Lifecycle assessments have indicated that biopolymers produced in plants may offer considerable savings in terms of energy use and greenhouse gas emissions over petrochemical equivalents and biopolymers produced from white biotechnology if the product concentration in the plant is high enough and the remaining biomass available after extraction of all other potentially valuable components is used to generate energy (Kurdikar et al., 2001). Furthermore, agricultural crops offer the possibility of producing biopolymers on a larger scale than is possible by microbial biotechnology, which is an important factor for biopolymers used in commodity products. However, valid comparisons between biopolymers produced in bacteria and transgenic plants are difficult because transgenic plants created for biopolymer or platform chemical production have not yet reached the commercial stage. If it is assumed that product concentrations in plants approach the same level as in bacteria, and processing is not appreciably more difficult, direct production in plants obviously involves fewer steps and should be cost-effective compared to industrial biotechnology. However, so far, current experience in synthesis of PHA and cyanophycin indicates that production levels are lower, making downstream processing more difficult (Nawrath and Poirier, 2007; Neumann et al., 2005).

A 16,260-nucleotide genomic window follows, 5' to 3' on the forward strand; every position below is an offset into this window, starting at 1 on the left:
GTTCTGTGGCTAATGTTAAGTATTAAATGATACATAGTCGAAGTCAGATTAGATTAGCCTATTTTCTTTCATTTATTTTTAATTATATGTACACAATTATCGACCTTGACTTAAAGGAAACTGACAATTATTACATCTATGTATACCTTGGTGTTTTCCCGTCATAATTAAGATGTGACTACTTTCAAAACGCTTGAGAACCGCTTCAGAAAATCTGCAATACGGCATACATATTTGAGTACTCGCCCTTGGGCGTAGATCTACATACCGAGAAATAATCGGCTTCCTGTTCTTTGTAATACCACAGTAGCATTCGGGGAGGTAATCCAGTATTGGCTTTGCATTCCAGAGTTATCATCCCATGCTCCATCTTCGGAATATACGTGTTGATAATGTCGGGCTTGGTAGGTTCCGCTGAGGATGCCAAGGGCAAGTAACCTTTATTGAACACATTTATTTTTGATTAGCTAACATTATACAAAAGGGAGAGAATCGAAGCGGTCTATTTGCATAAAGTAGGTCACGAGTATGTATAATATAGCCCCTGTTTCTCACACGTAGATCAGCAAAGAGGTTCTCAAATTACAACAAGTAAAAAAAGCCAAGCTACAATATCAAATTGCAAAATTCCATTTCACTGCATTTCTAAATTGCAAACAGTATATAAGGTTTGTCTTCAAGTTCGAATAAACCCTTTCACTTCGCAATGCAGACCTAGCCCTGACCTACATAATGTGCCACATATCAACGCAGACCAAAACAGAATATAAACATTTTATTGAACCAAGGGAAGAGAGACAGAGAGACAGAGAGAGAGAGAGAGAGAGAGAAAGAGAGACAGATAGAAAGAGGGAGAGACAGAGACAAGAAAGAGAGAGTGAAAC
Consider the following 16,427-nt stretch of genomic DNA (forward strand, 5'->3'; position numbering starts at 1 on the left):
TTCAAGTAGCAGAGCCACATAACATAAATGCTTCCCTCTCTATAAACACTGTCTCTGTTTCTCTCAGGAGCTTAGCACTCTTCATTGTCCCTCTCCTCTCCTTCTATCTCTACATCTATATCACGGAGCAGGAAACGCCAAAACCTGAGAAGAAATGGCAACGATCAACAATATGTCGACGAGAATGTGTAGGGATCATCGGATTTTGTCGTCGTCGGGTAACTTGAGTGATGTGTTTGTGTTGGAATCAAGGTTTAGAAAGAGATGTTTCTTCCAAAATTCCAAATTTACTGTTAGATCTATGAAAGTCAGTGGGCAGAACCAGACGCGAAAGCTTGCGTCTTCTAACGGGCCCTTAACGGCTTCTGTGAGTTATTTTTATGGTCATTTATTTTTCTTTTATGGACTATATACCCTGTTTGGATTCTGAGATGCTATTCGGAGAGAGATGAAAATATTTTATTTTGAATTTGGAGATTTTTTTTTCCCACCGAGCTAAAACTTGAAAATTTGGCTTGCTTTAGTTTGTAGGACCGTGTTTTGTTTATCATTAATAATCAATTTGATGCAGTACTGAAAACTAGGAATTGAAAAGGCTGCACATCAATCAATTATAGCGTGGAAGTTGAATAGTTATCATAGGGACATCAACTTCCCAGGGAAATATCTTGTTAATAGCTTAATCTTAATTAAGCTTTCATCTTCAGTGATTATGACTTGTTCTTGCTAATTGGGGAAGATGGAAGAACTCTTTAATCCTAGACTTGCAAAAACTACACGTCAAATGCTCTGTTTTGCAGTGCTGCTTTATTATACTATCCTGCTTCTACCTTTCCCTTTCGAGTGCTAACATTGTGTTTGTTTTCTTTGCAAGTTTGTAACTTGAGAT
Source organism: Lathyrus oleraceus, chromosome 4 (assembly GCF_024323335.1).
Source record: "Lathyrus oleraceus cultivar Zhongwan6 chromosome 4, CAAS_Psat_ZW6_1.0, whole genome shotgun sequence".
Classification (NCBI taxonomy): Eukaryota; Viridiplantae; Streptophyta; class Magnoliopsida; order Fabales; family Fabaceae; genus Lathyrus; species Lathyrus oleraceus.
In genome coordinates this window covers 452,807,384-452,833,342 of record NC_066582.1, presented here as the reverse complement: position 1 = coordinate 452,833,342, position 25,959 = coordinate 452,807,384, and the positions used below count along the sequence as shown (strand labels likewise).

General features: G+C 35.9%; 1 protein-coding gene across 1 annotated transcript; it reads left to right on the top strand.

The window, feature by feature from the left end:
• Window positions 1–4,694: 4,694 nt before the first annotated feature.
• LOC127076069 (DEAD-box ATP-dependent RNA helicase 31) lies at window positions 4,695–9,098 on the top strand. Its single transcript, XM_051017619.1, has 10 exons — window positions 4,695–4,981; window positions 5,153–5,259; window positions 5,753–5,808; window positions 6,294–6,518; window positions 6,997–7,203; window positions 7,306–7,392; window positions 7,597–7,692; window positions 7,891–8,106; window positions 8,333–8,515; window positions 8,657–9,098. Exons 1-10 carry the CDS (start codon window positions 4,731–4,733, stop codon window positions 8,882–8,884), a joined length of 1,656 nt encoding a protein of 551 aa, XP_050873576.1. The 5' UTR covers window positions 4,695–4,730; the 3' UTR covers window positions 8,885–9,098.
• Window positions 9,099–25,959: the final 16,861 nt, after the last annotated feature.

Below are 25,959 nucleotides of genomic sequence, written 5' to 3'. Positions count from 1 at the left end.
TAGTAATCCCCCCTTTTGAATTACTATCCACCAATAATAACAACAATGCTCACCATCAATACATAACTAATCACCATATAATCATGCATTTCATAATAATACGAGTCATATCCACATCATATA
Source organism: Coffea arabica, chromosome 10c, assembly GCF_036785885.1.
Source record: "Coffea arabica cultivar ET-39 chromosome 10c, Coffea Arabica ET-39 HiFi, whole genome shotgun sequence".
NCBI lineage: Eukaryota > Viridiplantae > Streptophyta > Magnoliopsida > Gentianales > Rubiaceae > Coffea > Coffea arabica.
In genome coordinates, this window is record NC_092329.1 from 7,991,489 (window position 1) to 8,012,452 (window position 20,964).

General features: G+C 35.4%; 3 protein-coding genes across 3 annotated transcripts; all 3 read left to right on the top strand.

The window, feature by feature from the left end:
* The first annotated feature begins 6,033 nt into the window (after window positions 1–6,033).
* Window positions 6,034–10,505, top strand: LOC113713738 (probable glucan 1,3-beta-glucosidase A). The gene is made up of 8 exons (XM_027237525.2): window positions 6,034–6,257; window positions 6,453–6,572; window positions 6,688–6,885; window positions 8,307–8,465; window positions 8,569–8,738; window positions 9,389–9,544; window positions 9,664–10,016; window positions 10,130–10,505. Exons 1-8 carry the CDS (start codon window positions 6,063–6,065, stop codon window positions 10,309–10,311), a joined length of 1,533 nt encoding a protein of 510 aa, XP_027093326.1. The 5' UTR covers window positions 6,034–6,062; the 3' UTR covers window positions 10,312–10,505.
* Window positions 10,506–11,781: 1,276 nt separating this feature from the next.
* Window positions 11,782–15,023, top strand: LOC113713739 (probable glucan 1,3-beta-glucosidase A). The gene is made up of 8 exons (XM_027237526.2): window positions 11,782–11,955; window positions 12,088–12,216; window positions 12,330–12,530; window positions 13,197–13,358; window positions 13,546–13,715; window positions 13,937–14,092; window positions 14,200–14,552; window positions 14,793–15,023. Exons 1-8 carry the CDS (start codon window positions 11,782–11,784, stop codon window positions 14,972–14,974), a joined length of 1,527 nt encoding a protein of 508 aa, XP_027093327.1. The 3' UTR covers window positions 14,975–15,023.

The level of control over key factors affecting biopolymer properties (molecular weight, polydispersity and monomer composition) is likely to be lower in transgenic plants compared to bacterial fermentations or chemical synthesis, which involve closed systems with extensive control over the production conditions. In contrast, plant metabolism can be difficult to manipulate without affecting plant health and yield, while external environmental conditions can change fluxes through metabolic pathways. The synthesis of polymers in plants also raises the issue of seasonal harvesting and processing, and consequently the stability of the polymer in tissues between harvest and extraction. Fermentation and chemical synthesis are more flexible, with continuous production throughout the year or peaks of synthesis depending on demand being possible. A partial remedy is the production of polymers in plant organs that can be easily stored over a long time period and in which polymers are likely to be stable, such as in dry seeds. Alternatively, crops that can be harvested throughout the year, such as sugar cane, may be used. However, some plant biopolymers, such as 1,4-cis-polyisoprene (natural rubber), cellulose and starch, are successful materials that cannot be produced cost-effectively by other means or with the same level of control over regio- and stereochemistry.